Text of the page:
Table 1. Summary of biometric data from 314 Pinus pinaster trees (104 trees for cone counts in year 2000 and 105 trees for cone counts in years 2006 and 2007). DBH is diameter at breast height (1.3 m), ΔRt is annual radial increment for year t (where t is number of years prior to cone counts), BA6 is basal area, and BAL is basal area in trees larger than subject tree. Dominants included 32 trees for each annual count (except for only 31 trees in the year 2000), codominants included 19 trees, intermediates included 23 trees, and the suppressed class included 31 trees).

Climatic data

NAO data were obtained from the Climate Analysis Section, National Center for Atmospheric Research, NCAR ( Monthly and Seasonal NAO indexes are based on the difference of normalized sea level pressures (SLP) between Ponta Delgada, Azores and Stykkisholmur/Reykjavik. As of April 2003, the Ponta Delgada station stopped reporting, so to continue this time series NCAR staff substituted it by the nearest National Centers for Environmental Prediction/National Center for Atmospheric Research, NCEP/NCAR reanalysis grid point (see details at The correlation between a monthly time-series constructed with the Ponta Delgada observational data and one constructed with NCEP/NCAR reanalysis data was, according to NCAR information, 0.99 for the period from 1948 to 2003. NAO data from the cone count years (t=0) and the three previous years (t=1, t=2 and t=3) were extracted from the full dataset. NAOwinter was computed as the average of the consecutive December, January and February NAOs).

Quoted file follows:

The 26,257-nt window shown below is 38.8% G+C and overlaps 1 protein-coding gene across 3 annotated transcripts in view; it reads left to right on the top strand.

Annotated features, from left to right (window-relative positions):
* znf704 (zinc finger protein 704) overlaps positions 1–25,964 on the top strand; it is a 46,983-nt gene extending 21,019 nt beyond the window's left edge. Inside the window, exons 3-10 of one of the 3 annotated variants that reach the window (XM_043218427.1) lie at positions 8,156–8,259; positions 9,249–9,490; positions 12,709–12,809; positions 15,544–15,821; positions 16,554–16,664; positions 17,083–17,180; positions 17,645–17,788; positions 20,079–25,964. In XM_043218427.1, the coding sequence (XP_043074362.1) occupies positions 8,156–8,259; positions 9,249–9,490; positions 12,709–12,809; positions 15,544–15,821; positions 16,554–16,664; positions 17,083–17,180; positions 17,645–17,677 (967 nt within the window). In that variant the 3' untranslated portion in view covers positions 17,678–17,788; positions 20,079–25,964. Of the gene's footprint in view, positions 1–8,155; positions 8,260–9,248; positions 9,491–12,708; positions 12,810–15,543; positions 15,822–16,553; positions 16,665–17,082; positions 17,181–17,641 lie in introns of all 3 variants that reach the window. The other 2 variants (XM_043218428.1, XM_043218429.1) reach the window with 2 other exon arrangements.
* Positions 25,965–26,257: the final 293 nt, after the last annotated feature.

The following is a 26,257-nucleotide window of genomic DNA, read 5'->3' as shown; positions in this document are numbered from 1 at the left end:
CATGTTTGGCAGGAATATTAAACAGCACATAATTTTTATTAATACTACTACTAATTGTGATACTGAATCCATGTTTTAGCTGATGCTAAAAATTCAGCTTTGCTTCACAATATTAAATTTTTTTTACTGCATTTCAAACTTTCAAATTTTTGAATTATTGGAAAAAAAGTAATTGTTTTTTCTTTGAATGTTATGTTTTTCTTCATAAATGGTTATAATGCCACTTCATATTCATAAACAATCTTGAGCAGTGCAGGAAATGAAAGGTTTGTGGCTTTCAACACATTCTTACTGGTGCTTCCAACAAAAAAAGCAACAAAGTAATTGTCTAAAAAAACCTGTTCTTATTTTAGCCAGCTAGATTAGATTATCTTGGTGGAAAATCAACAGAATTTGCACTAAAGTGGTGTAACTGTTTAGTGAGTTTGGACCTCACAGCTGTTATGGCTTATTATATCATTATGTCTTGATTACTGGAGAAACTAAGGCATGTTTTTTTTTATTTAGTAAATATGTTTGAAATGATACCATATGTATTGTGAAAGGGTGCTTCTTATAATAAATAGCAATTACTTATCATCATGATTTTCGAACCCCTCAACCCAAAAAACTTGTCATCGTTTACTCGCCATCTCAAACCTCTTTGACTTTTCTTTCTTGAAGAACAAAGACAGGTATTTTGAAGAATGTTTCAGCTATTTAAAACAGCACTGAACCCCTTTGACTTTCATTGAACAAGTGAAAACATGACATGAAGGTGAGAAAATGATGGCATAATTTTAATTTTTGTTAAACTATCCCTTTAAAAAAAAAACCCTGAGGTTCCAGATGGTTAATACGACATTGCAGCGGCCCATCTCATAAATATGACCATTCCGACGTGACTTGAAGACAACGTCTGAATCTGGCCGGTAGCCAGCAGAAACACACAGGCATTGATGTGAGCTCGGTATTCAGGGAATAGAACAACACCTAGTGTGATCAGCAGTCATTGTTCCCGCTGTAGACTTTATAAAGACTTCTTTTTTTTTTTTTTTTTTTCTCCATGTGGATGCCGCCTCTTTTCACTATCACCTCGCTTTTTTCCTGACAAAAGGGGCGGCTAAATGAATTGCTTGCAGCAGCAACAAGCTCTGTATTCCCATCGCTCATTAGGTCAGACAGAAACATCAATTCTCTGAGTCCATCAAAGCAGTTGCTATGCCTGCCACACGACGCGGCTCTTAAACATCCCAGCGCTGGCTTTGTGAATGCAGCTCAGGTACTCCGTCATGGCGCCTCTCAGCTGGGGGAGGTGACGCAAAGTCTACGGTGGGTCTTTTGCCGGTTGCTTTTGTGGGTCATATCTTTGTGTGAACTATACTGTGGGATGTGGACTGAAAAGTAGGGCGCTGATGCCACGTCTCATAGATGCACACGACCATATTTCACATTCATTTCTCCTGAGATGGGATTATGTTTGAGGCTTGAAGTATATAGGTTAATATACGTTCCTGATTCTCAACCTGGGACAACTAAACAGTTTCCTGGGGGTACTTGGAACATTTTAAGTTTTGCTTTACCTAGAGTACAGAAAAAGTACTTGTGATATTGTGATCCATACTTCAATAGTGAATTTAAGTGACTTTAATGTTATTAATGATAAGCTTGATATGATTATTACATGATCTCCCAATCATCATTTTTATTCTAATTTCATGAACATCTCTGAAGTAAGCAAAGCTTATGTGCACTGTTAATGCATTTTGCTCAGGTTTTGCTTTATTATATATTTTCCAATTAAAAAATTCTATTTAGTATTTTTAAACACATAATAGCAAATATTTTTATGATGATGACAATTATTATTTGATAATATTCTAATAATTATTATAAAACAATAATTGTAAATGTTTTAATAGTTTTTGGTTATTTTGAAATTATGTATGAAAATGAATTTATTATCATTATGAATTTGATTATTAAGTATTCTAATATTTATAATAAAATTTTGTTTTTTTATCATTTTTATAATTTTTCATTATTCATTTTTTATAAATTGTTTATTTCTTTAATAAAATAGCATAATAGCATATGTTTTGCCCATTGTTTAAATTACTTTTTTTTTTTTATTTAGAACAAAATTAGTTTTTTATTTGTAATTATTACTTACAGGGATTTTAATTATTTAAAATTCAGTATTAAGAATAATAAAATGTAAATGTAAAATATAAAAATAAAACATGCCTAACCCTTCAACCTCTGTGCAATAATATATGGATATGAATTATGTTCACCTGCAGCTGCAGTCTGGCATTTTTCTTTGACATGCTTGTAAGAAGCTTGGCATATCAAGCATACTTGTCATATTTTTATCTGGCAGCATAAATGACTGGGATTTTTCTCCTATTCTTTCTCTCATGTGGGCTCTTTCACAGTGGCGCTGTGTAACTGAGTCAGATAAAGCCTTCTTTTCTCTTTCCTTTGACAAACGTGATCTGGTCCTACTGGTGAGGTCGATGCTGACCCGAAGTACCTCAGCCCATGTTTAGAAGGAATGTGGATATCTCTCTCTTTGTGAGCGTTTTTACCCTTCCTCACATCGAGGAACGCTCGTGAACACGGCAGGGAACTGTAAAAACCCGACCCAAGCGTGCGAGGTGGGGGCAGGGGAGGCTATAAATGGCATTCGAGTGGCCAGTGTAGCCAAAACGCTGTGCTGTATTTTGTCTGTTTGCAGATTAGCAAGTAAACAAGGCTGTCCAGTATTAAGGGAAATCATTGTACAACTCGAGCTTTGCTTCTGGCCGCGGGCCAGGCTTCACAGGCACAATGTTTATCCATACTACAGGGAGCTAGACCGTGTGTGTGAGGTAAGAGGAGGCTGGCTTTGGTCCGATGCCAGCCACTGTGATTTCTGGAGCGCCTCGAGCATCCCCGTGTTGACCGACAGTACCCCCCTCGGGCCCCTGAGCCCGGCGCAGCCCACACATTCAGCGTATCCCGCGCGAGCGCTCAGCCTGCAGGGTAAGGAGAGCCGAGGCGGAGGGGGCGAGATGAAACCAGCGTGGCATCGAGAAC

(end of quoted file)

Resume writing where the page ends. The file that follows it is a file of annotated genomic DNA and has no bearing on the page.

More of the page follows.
Statistical analysis

Determining correct variance-covariance structure